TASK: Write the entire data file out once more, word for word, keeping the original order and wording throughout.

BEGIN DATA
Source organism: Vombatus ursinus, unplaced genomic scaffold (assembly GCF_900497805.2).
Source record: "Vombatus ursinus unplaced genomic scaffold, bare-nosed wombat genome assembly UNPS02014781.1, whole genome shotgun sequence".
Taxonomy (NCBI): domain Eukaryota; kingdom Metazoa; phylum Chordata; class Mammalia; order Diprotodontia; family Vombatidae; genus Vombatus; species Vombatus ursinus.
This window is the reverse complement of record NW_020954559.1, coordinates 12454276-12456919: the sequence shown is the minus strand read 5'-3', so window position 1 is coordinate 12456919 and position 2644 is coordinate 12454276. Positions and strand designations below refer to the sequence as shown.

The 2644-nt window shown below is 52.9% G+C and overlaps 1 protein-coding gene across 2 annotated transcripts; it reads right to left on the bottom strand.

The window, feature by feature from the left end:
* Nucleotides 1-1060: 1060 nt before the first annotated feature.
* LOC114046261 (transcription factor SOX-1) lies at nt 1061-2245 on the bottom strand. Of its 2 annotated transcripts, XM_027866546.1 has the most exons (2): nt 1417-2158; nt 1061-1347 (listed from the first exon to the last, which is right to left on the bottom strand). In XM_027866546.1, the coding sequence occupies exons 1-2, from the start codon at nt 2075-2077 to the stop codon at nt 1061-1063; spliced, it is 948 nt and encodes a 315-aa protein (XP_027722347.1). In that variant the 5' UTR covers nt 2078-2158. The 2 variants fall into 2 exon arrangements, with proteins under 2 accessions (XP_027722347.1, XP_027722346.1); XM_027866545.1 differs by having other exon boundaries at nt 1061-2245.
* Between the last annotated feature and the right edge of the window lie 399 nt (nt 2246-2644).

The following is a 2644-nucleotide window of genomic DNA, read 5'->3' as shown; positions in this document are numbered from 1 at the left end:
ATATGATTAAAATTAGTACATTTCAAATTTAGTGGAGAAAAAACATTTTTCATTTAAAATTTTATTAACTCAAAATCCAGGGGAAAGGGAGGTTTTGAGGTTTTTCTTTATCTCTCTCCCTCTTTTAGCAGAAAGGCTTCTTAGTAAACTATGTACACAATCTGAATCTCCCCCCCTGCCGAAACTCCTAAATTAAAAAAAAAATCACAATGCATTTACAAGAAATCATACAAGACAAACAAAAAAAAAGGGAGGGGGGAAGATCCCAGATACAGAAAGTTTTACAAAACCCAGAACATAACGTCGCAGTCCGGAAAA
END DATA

Source organism: Vombatus ursinus, unplaced genomic scaffold (assembly GCF_900497805.2).
Source record: "Vombatus ursinus unplaced genomic scaffold, bare-nosed wombat genome assembly UNPS02014781.1, whole genome shotgun sequence".
Taxonomy (NCBI): domain Eukaryota; kingdom Metazoa; phylum Chordata; class Mammalia; order Diprotodontia; family Vombatidae; genus Vombatus; species Vombatus ursinus.
This window is the reverse complement of record NW_020954559.1, coordinates 12454276-12456919: the sequence shown is the minus strand read 5'-3', so window position 1 is coordinate 12456919 and position 2644 is coordinate 12454276. Positions and strand designations below refer to the sequence as shown.

The 2644-nt window shown below is 52.9% G+C and overlaps 1 protein-coding gene across 2 annotated transcripts; it reads right to left on the bottom strand.

The window, feature by feature from the left end:
* Nucleotides 1-1060: 1060 nt before the first annotated feature.
* LOC114046261 (transcription factor SOX-1) lies at nt 1061-2245 on the bottom strand. Of its 2 annotated transcripts, XM_027866546.1 has the most exons (2): nt 1417-2158; nt 1061-1347 (listed from the first exon to the last, which is right to left on the bottom strand). In XM_027866546.1, the coding sequence occupies exons 1-2, from the start codon at nt 2075-2077 to the stop codon at nt 1061-1063; spliced, it is 948 nt and encodes a 315-aa protein (XP_027722347.1). In that variant the 5' UTR covers nt 2078-2158. The 2 variants fall into 2 exon arrangements, with proteins under 2 accessions (XP_027722347.1, XP_027722346.1); XM_027866545.1 differs by having other exon boundaries at nt 1061-2245.
* Between the last annotated feature and the right edge of the window lie 399 nt (nt 2246-2644).

The following is a 2644-nucleotide window of genomic DNA, read 5'->3' as shown; positions in this document are numbered from 1 at the left end:
ATATGATTAAAATTAGTACATTTCAAATTTAGTGGAGAAAAAACATTTTTCATTTAAAATTTTATTAACTCAAAATCCAGGGGAAAGGGAGGTTTTGAGGTTTTTCTTTATCTCTCTCCCTCTTTTAGCAGAAAGGCTTCTTAGTAAACTATGTACACAATCTGAATCTCCCCCCCTGCCGAAACTCCTAAATTAAAAAAAAAATCACAATGCATTTACAAGAAATCATACAAGACAAACAAAAAAAAAGGGAGGGGGGAAGATCCCAGATACAGAAAGTTTTACAAAACCCAGAACATAACGTCGCAGTCCGGAAAA